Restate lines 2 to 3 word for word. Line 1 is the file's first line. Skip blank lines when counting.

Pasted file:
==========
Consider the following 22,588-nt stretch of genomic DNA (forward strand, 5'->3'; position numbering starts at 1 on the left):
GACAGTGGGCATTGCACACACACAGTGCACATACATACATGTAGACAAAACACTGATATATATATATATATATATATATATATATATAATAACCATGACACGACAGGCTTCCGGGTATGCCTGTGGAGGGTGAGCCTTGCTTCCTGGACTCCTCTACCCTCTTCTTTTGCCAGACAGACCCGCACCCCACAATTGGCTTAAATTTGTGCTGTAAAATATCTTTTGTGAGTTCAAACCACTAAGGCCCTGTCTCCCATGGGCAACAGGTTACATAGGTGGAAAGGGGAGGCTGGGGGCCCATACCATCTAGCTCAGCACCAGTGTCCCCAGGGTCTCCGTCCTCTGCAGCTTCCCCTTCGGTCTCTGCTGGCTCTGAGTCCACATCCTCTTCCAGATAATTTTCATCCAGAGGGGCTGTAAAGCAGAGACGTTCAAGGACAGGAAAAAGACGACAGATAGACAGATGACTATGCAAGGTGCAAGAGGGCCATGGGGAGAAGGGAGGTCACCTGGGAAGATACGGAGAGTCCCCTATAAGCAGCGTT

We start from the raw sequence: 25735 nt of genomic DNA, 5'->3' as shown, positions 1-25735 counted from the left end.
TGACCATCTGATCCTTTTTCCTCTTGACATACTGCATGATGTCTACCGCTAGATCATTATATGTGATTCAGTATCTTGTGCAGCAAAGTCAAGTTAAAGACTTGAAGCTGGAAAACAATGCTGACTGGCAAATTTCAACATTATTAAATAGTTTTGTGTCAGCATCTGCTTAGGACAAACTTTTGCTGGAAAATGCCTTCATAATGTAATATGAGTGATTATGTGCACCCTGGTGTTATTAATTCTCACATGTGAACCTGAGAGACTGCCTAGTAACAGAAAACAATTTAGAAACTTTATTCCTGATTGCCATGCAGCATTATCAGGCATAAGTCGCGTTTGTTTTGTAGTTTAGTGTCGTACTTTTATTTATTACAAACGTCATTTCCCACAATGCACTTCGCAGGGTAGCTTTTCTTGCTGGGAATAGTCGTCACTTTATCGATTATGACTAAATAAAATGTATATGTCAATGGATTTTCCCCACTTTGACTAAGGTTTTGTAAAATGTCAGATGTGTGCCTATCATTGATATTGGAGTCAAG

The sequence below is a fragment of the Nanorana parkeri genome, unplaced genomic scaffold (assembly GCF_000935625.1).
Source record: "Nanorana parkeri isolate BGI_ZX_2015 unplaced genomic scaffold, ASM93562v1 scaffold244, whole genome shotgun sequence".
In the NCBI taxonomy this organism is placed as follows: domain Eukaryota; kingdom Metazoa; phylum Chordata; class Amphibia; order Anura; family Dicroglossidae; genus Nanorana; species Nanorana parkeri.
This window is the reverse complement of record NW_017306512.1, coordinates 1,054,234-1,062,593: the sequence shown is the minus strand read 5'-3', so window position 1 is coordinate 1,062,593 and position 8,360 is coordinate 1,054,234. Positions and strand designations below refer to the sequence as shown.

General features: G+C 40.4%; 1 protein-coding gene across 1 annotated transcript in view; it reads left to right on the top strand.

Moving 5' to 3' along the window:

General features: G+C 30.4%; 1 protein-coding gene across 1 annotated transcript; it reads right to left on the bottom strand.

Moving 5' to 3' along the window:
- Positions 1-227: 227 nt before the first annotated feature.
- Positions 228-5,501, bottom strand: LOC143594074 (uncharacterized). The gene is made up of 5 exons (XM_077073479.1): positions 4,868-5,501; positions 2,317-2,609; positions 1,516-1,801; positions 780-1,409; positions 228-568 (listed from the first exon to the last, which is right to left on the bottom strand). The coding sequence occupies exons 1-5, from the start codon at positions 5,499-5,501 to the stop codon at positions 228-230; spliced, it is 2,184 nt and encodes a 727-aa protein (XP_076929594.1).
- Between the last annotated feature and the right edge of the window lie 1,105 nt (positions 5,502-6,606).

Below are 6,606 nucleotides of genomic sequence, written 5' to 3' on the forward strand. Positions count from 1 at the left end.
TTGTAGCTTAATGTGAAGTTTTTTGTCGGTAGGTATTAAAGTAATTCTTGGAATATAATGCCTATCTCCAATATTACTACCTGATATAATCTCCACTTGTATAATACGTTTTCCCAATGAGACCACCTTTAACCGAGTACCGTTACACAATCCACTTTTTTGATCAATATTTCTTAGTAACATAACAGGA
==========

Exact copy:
GACAGTGGGCATTGCACACACACAGTGCACATACATACATGTAGACAAAACACTGATATATATATATATATATATATATATATATATAATAACCATGACACGACAGGCTTCCGGGTATGCCTGTGGAGGGTGAGCCTTGCTTCCTGGACTCCTCTACCCTCTTCTTTTGCCAGACAGACCCGCACCCCACAATTGGCTTAAATTTGTGCTGTAAAATATCTTTTGTGAGTTCAAACCACTAAGGCCCTGTCTCCCATGGGCAACAGGTTACATAGGTGGAAAGGGGAGGCTGGGGGCCCATACCATCTAGCTCAGCACCAGTGTCCCCAGGGTCTCCGTCCTCTGCAGCTTCCCCTTCGGTCTCTGCTGGCTCTGAGTCCACATCCTCTTCCAGATAATTTTCATCCAGAGGGGCTGTAAAGCAGAGACGTTCAAGGACAGGAAAAAGACGACAGATAGACAGATGACTATGCAAGGTGCAAGAGGGCCATGGGGAGAAGGGAGGTCACCTGGGAAGATACGGAGAGTCCCCTATAAGCAGCGTT

We start from the raw sequence: 25735 nt of genomic DNA, 5'->3' as shown, positions 1-25735 counted from the left end.